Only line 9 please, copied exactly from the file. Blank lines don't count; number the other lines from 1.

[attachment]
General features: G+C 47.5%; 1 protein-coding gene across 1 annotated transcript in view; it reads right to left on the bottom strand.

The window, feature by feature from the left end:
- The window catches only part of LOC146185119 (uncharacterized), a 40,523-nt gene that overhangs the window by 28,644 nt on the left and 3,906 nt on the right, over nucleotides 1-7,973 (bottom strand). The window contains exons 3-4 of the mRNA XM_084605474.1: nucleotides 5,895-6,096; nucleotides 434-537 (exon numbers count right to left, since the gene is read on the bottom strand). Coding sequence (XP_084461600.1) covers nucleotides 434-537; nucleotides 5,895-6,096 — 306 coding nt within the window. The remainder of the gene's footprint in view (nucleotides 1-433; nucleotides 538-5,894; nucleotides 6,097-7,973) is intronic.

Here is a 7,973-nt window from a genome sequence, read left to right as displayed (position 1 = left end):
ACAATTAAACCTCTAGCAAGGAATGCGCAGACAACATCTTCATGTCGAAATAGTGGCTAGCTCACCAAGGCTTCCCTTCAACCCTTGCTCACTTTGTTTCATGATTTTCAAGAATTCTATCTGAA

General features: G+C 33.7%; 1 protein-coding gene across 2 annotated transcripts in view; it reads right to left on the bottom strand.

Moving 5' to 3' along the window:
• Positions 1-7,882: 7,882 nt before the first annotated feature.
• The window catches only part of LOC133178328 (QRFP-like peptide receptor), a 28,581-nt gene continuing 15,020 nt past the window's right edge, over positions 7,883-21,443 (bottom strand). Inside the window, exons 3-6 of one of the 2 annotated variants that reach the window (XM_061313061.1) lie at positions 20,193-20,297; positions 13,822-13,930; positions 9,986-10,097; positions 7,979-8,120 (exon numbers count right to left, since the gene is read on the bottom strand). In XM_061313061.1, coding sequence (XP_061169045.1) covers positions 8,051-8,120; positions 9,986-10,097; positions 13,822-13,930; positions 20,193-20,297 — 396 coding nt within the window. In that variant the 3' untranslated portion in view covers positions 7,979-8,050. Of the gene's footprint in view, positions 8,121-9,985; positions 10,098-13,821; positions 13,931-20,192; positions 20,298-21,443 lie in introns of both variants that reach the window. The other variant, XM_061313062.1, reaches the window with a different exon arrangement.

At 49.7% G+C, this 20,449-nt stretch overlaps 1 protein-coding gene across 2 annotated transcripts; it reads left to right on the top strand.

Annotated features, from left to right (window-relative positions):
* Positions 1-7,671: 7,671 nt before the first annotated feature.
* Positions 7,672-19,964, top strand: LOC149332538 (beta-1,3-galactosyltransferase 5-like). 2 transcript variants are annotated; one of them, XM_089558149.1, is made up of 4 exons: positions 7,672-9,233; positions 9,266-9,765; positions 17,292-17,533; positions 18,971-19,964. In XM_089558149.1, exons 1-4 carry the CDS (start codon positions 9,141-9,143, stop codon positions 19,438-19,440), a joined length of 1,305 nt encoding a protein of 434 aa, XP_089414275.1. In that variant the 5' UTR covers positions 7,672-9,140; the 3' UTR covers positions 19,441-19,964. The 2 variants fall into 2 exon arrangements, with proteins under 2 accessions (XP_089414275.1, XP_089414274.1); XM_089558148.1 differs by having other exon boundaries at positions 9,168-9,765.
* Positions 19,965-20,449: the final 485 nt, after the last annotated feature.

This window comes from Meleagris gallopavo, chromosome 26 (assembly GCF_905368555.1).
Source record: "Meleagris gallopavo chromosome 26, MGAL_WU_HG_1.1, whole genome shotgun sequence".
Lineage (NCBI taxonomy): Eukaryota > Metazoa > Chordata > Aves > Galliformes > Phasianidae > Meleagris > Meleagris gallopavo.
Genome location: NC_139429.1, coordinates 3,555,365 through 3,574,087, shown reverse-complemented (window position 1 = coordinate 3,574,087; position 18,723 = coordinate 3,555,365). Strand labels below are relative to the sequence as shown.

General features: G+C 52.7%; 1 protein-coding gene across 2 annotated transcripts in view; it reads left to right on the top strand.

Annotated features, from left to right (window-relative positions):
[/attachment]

• The window catches only part of LOC133178328 (QRFP-like peptide receptor), a 28,581-nt gene continuing 15,020 nt past the window's right edge, over positions 7,883-21,443 (bottom strand). Inside the window, exons 3-6 of one of the 2 annotated variants that reach the window (XM_061313061.1) lie at positions 20,193-20,297; positions 13,822-13,930; positions 9,986-10,097; positions 7,979-8,120 (exon numbers count right to left, since the gene is read on the bottom strand). In XM_061313061.1, coding sequence (XP_061169045.1) covers positions 8,051-8,120; positions 9,986-10,097; positions 13,822-13,930; positions 20,193-20,297 — 396 coding nt within the window. In that variant the 3' untranslated portion in view covers positions 7,979-8,050. Of the gene's footprint in view, positions 8,121-9,985; positions 10,098-13,821; positions 13,931-20,192; positions 20,298-21,443 lie in introns of both variants that reach the window. The other variant, XM_061313062.1, reaches the window with a different exon arrangement.